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Developmental links between executive function and emotion regulation in early toddlerhood.

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Foley, Sarah 
Browne, Wendy 
McHarg, Gabrielle 
Devine, Rory T 


Developmental associations between poor executive function (EF) and problem behaviors in toddlerhood indicate that the interplay between cognition and affect begins very early in life (Hughes, Devine, Mesman, & Blair, 2020). However, very few longitudinal studies of toddlers have included direct measures of both EF and emotion regulation (ER). In addition, while models of ER highlight the importance of situational contexts (e.g., Miller, McDonough, Rosenblum, Sameroff, 2005), existing work is limited by a heavy reliance on lab-based observations of mother-child dyads. Addressing these twin gaps, the current study of 197 families included video-based ratings of ER in toddlers' dyadic play with both mothers and fathers at each of two time-points (14- and 24-months), with parallel measures of EF being gathered in each home visit. Our cross-lagged analyses showed that EF at 14 months predicted ER at 24 months, but this association was limited to observations of toddlers with mothers. It was also asymmetric: ER at 14 months did not predict EF at 24 months. These findings support co-regulation models of early ER and highlight the predictive utility of very early individual differences in EF.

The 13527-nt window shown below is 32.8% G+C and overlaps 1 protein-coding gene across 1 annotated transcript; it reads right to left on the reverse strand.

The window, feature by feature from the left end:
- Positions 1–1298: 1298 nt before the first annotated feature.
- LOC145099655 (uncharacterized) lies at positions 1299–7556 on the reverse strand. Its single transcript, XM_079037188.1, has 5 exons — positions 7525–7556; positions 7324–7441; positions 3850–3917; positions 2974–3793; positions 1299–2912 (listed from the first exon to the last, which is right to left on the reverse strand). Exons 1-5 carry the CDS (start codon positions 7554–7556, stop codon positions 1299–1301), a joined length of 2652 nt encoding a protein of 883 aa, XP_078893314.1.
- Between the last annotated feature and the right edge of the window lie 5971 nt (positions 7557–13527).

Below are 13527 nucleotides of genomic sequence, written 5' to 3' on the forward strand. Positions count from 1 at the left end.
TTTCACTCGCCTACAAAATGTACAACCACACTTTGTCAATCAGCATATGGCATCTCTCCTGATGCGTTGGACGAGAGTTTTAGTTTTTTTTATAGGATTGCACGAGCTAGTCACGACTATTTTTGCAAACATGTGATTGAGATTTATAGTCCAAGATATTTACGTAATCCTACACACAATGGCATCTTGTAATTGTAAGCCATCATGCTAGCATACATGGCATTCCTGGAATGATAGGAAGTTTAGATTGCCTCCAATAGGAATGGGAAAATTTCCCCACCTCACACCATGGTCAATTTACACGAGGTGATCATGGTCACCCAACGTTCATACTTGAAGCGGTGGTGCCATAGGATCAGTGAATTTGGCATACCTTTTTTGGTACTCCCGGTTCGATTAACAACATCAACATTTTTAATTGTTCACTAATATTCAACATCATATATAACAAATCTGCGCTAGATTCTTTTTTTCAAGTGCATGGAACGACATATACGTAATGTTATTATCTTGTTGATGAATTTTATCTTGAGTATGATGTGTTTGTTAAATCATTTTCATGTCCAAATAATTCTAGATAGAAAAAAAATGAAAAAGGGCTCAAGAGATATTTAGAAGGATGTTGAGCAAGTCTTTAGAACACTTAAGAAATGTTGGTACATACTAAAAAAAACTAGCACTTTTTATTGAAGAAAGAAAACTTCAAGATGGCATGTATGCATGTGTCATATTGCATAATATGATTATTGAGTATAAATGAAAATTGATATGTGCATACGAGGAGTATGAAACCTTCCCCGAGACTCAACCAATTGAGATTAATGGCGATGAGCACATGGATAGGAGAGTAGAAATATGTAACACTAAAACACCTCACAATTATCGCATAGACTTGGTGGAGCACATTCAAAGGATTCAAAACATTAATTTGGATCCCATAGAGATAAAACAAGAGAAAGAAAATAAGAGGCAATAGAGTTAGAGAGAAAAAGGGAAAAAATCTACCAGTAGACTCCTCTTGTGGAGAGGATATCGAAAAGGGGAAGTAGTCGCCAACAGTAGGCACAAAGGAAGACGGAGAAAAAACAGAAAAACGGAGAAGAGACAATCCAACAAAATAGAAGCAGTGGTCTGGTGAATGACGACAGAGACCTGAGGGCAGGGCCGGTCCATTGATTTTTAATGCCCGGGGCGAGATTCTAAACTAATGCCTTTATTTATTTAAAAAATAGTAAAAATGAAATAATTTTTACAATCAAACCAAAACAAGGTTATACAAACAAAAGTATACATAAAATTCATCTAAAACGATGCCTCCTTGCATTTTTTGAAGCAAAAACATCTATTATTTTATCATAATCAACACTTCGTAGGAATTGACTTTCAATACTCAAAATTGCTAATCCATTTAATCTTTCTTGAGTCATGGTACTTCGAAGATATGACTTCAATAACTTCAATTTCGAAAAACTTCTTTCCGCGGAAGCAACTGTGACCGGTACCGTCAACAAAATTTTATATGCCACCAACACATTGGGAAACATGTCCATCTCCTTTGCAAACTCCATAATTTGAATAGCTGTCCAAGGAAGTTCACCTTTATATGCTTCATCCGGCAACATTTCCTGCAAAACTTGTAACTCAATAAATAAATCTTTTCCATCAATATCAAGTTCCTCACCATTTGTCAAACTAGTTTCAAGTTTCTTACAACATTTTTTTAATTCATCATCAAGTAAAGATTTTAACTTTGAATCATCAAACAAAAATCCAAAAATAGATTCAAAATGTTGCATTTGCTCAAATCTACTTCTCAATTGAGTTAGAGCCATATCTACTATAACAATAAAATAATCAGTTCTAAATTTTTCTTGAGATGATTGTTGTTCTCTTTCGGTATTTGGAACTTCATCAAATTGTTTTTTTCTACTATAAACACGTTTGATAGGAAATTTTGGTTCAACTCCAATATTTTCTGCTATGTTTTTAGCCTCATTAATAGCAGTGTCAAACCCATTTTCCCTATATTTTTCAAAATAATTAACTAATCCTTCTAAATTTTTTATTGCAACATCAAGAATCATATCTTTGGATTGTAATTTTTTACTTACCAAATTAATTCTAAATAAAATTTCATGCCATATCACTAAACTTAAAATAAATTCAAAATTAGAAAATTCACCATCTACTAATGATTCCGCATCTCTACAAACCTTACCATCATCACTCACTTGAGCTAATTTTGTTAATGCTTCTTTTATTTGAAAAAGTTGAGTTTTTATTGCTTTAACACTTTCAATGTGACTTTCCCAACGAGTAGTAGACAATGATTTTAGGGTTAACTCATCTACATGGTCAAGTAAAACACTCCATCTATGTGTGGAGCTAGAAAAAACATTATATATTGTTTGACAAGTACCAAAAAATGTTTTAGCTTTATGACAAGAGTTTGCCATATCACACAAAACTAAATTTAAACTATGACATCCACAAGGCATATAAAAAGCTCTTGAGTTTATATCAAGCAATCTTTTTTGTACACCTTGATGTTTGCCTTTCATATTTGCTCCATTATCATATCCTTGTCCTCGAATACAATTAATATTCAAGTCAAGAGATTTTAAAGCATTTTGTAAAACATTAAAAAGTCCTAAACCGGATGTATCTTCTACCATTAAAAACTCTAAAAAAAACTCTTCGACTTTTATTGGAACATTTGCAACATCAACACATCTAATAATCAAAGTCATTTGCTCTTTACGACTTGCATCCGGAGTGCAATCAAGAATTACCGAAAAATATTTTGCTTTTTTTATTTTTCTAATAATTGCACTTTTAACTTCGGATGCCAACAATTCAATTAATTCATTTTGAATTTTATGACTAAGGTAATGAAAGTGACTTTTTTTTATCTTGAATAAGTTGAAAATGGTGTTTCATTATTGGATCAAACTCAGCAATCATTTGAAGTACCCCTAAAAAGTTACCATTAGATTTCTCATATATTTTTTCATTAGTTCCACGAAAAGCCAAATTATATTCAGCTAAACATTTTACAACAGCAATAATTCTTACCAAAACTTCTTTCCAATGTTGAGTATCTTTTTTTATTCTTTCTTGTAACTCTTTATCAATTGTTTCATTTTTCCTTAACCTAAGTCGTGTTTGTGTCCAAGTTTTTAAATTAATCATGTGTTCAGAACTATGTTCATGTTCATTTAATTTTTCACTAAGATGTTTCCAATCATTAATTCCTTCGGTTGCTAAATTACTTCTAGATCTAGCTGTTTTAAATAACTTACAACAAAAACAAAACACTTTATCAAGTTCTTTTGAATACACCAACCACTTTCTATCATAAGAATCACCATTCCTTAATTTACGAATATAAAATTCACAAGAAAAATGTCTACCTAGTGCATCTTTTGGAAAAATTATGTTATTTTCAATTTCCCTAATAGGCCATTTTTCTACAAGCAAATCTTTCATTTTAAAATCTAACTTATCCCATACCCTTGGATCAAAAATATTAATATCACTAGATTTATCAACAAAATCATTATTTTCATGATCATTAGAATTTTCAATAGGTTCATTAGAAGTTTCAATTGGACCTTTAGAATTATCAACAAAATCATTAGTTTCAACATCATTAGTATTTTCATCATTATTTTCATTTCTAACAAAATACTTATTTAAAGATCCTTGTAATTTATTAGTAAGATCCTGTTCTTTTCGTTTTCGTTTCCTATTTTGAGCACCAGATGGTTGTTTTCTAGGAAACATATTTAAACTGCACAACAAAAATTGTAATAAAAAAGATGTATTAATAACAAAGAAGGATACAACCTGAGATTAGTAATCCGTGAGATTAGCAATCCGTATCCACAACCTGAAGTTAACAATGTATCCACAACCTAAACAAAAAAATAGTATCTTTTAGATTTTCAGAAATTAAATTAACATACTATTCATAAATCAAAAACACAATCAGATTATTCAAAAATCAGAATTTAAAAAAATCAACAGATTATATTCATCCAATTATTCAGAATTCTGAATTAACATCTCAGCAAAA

Co-Regulation, Emotion regulation, Executive function, Parent, Toddler, Female, Humans, Emotional Regulation, Executive Function, Mothers, Problem Behavior, Longitudinal Studies

Journal Title

Infant Behav Dev

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Elsevier BV
Economic and Social Research Council (ES/L016648/1)
ESRC (ES/T008989/1)